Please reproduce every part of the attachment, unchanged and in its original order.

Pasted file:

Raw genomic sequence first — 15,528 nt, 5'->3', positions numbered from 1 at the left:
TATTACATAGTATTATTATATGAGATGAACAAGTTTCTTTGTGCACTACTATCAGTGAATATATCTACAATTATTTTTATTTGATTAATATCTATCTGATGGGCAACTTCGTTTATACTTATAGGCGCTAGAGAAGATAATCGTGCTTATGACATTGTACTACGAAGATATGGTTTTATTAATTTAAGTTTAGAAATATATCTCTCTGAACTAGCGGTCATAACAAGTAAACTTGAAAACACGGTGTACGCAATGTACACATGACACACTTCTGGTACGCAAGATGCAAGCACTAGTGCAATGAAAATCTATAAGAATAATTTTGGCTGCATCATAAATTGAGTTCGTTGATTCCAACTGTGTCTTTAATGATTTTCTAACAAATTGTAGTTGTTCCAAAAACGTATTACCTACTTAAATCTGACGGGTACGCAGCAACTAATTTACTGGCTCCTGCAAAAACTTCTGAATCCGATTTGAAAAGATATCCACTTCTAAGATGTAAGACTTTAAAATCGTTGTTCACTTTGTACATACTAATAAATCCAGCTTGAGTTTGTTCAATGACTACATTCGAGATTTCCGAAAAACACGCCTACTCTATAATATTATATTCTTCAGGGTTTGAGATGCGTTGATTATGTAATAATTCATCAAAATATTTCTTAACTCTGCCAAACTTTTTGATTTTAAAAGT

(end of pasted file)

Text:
Raw genomic sequence first — 15,528 nt, 5'->3', positions numbered from 1 at the left:
TATTACATAGTATTATTATATGAGATGAACAAGTTTCTTTGTGCACTACTATCAGTGAATATATCTACAATTATTTTTATTTGATTAATATCTATCTGATGGGCAACTTCGTTTATACTTATAGGCGCTAGAGAAGATAATCGTGCTTATGACATTGTACTACGAAGATATGGTTTTATTAATTTAAGTTTAGAAATATATCTCTCTGAACTAGCGGTCATAACAAGTAAACTTGAAAACACGGTGTACGCAATGTACACATGACACACTTCTGGTACGCAAGATGCAAGCACTAGTGCAATGAAAATCTATAAGAATAATTTTGGCTGCATCATAAATTGAGTTCGTTGATTCCAACTGTGTCTTTAATGATTTTCTAACAAATTGTAGTTGTTCCAAAAACGTATTACCTACTTAAATCTGACGGGTACGCAGCAACTAATTTACTGGCTCCTGCAAAAACTTCTGAATCCGATTTGAAAAGATATCCACTTCTAAGATGTAAGACTTTAAAATCGTTGTTCACTTTGTACATACTAATAAATCCAGCTTGAGTTTGTTCAATGACTACATTCGAGATTTCCGAAAAACACGCCTACTCTATAATATTATATTCTTCAGGGTTTGAGATGCGTTGATTATGTAATAATTCATCAAAATATTTCTTAACTCTGCCAAACTTTTTGATTTTAAAAGT